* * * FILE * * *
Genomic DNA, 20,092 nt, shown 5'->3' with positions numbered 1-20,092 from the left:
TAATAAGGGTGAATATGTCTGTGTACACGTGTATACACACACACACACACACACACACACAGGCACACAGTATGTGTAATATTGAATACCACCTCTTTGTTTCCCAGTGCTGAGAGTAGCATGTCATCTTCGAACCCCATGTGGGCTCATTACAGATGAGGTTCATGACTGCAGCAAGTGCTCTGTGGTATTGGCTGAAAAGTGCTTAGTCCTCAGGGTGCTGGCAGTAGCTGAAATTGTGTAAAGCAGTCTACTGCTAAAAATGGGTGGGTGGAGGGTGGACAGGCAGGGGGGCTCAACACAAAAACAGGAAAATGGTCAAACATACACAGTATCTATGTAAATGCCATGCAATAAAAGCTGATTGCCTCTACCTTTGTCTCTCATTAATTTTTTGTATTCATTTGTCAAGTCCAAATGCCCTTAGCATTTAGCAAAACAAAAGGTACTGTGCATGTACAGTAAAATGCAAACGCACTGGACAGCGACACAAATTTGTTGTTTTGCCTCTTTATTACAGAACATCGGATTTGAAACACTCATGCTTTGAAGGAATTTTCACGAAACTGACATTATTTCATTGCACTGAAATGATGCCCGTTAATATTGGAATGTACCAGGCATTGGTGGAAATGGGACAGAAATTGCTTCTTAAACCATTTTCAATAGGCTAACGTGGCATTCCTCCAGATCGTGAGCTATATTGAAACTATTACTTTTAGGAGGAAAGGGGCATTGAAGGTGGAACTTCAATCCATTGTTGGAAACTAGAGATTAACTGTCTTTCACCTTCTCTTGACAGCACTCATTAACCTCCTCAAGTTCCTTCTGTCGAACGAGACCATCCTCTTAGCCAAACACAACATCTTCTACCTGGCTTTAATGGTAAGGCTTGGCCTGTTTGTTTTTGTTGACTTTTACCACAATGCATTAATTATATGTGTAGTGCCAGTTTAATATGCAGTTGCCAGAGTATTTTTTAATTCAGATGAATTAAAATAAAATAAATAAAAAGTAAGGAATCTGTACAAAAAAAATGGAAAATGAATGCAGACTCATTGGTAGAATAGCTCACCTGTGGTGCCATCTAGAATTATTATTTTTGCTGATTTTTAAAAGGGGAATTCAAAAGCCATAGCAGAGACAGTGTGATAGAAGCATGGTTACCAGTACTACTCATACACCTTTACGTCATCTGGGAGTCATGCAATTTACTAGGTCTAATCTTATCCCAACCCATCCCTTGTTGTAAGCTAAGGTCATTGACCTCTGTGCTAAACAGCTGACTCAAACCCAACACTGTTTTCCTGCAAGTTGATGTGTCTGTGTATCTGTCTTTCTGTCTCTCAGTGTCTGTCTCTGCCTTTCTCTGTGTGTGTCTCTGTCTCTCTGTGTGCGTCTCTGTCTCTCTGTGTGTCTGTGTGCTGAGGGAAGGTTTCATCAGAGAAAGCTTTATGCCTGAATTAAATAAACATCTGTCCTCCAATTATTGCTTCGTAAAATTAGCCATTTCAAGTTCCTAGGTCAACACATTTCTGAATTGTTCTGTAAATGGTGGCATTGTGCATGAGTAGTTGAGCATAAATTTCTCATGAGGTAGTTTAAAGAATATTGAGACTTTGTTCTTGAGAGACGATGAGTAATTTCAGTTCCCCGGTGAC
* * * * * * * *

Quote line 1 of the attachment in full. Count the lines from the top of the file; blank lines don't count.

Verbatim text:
Genomic DNA, 20,092 nt, shown 5'->3' with positions numbered 1-20,092 from the left: